The encyclical comes at a time when climate change is emerging as a key issue in the 2016 White House race and as conflicting data cast doubt on claims global warming is getting worse.

While Francis and others point to a mountain of scientific evidence they say proves climate change is both man-made and accelerating, other data raise questions. Recent studies from NASA, for example, have shown that the rise in earth’s surface air temperatures has slowed dramatically over the past 17 years.

Studies also show that deep ocean waters have not warmed measurably since 2005, and that the sea ice surrounding Antarctica now is at an all-time high.

Because of the ongoing dispute about climate change and its causes, some leading Republicans say Francis should avoid the issue entirely.

“The church has gotten it wrong a few times on science,” Mr. Santorum told Fox News earlier this month.

Mr. Bush told a New Hampshire crowd Tuesday that he won’t be heeding Francis’ advice on the issue.

“I hope I’m not going to get castigated for saying this by my priest back home, but I don’t get economic policy from my bishops or my cardinals or my pope,” he said, according to media reports. “And I’d like to see what he says as it relates to climate change and how that connects to these broader, deeper issues before I pass judgment.”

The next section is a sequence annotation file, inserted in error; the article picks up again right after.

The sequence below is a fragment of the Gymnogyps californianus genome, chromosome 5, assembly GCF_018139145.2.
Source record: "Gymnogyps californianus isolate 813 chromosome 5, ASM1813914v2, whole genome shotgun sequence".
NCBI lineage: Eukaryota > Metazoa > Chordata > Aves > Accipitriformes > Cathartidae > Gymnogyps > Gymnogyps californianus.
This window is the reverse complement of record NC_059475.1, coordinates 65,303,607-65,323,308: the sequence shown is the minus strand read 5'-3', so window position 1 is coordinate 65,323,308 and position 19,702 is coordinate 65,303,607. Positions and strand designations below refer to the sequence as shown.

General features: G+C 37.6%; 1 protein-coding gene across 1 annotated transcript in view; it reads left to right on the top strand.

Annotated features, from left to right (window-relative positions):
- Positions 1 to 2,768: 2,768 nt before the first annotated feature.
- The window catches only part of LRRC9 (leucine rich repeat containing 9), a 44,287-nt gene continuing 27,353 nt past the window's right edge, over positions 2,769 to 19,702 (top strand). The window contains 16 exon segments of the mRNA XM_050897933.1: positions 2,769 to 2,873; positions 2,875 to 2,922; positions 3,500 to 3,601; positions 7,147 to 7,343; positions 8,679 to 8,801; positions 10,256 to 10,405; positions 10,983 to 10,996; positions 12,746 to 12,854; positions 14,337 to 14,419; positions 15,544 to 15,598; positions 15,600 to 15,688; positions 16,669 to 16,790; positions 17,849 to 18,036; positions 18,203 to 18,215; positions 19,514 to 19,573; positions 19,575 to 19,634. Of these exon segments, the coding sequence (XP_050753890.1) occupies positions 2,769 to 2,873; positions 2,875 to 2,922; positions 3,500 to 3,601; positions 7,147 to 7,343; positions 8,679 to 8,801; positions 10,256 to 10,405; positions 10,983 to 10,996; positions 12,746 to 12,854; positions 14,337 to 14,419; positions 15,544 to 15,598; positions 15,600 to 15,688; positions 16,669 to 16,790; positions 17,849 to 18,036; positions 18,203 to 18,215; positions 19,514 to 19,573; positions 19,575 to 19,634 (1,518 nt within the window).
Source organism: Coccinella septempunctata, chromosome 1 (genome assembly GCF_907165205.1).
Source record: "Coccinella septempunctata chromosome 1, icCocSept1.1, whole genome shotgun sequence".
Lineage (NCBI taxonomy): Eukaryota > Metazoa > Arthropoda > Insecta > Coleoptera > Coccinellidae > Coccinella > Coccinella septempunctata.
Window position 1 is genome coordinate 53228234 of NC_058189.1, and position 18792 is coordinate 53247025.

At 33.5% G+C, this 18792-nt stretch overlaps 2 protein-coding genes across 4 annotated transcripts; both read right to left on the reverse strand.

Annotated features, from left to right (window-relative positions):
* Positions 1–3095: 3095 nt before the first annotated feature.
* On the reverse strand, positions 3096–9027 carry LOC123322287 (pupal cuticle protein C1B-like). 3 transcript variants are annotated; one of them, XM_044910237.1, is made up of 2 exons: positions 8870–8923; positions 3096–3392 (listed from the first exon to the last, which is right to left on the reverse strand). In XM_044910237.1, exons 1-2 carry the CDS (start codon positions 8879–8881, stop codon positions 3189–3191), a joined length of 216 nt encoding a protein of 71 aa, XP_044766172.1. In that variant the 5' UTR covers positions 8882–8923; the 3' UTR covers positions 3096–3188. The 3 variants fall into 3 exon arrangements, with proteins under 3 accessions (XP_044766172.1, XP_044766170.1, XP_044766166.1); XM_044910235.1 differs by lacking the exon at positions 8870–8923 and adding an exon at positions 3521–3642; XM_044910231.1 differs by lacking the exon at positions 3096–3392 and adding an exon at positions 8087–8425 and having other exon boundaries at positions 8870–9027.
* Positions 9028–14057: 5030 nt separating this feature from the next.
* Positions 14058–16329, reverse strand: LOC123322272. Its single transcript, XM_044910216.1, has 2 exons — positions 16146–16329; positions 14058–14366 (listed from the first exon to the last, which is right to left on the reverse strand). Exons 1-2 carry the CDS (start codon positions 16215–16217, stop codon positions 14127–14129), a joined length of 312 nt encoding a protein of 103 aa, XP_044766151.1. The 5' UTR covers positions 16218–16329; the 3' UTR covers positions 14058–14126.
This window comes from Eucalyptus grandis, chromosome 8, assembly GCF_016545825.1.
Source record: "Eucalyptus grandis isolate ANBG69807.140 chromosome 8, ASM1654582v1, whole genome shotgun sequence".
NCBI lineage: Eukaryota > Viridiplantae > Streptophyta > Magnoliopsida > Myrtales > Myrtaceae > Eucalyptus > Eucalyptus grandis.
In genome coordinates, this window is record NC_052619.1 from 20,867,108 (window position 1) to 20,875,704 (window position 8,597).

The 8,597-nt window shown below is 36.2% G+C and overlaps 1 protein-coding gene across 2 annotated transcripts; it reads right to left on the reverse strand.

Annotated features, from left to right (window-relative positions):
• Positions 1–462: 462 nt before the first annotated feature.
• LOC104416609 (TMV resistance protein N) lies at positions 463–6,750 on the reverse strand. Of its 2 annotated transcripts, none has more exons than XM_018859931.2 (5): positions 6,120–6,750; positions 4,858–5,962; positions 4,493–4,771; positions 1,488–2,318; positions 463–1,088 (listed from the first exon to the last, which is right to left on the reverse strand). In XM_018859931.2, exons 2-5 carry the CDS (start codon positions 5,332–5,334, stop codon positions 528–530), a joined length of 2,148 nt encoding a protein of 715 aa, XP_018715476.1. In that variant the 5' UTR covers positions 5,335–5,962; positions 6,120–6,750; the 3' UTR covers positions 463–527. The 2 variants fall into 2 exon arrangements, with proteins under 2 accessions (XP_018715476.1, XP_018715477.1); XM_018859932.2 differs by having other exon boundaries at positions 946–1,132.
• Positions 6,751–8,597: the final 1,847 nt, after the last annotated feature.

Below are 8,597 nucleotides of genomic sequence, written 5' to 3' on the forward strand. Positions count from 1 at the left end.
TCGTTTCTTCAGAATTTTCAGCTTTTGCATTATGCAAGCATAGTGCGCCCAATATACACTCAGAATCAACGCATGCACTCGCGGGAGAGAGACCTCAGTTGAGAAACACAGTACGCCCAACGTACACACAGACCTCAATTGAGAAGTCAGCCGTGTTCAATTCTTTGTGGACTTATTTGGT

Even before the encyclical emerged online, Democrats were firing back at Republicans in an effort to use the climate change issue to their political advantage.

“Ask many of these candidates about climate change, one of the defining threats of our time, and they’ll say, ‘I’m not a scientist,’” Hillary Rodham Clinton said at her first campaign rally last weekend. “Well, then, why don’t they start listening to those who are?”

Former Maryland Gov. Martin O’Malley, a Catholic and one of Mrs. Clinton’s rivals in the 2016 Democratic presidential primary, also has made climate change a focal point of his campaign.

With the climate encyclical, specialists say Francis will be speaking directly to Catholics such as Mr. Bush, Mr. Santorum, Mr. O’Malley and others in making the case that the church has a responsibility to protect the environment.

“This is about the earth deserving our attention because it is created by God,” Mr. Prud'homme said.

The Vatican won’t release the final encyclical until Thursday, but some European media outlets published leaked copies late Monday. Vatican officials condemned the early release, calling it a “heinous act” and saying the final encyclical may be different.

According to the leaked version, Francis says the planet must act to avoid the “unprecedented damage” that will come from climate change.

“If the current trend continues this century, we could witness climate change unlike anything seen before and the unprecedented destruction of eco-systems, with serious consequences for all of us,” the pontiff says, according to excerpts published by Britain’s The Independent and other media outlets.